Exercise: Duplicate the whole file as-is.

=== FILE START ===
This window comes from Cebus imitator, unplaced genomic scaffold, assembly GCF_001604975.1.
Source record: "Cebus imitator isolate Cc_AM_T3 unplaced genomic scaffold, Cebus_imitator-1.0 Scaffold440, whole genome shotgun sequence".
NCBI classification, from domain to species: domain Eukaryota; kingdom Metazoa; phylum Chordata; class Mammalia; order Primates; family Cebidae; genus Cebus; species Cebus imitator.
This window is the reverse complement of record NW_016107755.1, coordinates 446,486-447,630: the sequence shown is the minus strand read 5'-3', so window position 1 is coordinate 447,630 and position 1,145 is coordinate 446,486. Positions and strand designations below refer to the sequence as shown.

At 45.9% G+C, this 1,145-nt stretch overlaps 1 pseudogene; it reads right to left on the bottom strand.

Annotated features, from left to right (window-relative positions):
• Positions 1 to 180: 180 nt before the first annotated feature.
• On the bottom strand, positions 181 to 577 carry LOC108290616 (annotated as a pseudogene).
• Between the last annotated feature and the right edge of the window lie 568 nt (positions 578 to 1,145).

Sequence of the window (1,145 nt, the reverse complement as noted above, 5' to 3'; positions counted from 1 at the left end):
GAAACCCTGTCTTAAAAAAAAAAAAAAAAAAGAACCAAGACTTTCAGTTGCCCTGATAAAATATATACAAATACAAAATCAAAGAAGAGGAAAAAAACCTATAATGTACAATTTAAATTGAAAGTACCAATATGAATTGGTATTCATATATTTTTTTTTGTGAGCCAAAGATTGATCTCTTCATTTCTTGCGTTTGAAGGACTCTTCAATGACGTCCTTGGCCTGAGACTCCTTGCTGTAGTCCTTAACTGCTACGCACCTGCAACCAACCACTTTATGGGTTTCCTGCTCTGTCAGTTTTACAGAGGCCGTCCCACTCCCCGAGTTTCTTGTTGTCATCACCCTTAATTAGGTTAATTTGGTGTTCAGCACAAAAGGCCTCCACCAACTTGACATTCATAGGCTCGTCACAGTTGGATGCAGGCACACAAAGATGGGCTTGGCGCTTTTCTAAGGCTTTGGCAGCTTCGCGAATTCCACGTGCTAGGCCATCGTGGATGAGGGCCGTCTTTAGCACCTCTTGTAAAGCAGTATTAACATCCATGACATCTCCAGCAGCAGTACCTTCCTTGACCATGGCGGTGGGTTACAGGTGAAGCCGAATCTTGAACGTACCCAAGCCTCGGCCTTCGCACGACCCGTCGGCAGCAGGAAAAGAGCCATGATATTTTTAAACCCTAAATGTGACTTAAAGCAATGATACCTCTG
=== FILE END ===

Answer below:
This window comes from Cebus imitator, unplaced genomic scaffold, assembly GCF_001604975.1.
Source record: "Cebus imitator isolate Cc_AM_T3 unplaced genomic scaffold, Cebus_imitator-1.0 Scaffold440, whole genome shotgun sequence".
NCBI classification, from domain to species: domain Eukaryota; kingdom Metazoa; phylum Chordata; class Mammalia; order Primates; family Cebidae; genus Cebus; species Cebus imitator.
This window is the reverse complement of record NW_016107755.1, coordinates 446,486-447,630: the sequence shown is the minus strand read 5'-3', so window position 1 is coordinate 447,630 and position 1,145 is coordinate 446,486. Positions and strand designations below refer to the sequence as shown.

At 45.9% G+C, this 1,145-nt stretch overlaps 1 pseudogene; it reads right to left on the bottom strand.

Annotated features, from left to right (window-relative positions):
• Positions 1 to 180: 180 nt before the first annotated feature.
• On the bottom strand, positions 181 to 577 carry LOC108290616 (annotated as a pseudogene).
• Between the last annotated feature and the right edge of the window lie 568 nt (positions 578 to 1,145).

Sequence of the window (1,145 nt, the reverse complement as noted above, 5' to 3'; positions counted from 1 at the left end):
GAAACCCTGTCTTAAAAAAAAAAAAAAAAAAGAACCAAGACTTTCAGTTGCCCTGATAAAATATATACAAATACAAAATCAAAGAAGAGGAAAAAAACCTATAATGTACAATTTAAATTGAAAGTACCAATATGAATTGGTATTCATATATTTTTTTTTGTGAGCCAAAGATTGATCTCTTCATTTCTTGCGTTTGAAGGACTCTTCAATGACGTCCTTGGCCTGAGACTCCTTGCTGTAGTCCTTAACTGCTACGCACCTGCAACCAACCACTTTATGGGTTTCCTGCTCTGTCAGTTTTACAGAGGCCGTCCCACTCCCCGAGTTTCTTGTTGTCATCACCCTTAATTAGGTTAATTTGGTGTTCAGCACAAAAGGCCTCCACCAACTTGACATTCATAGGCTCGTCACAGTTGGATGCAGGCACACAAAGATGGGCTTGGCGCTTTTCTAAGGCTTTGGCAGCTTCGCGAATTCCACGTGCTAGGCCATCGTGGATGAGGGCCGTCTTTAGCACCTCTTGTAAAGCAGTATTAACATCCATGACATCTCCAGCAGCAGTACCTTCCTTGACCATGGCGGTGGGTTACAGGTGAAGCCGAATCTTGAACGTACCCAAGCCTCGGCCTTCGCACGACCCGTCGGCAGCAGGAAAAGAGCCATGATATTTTTAAACCCTAAATGTGACTTAAAGCAATGATACCTCTG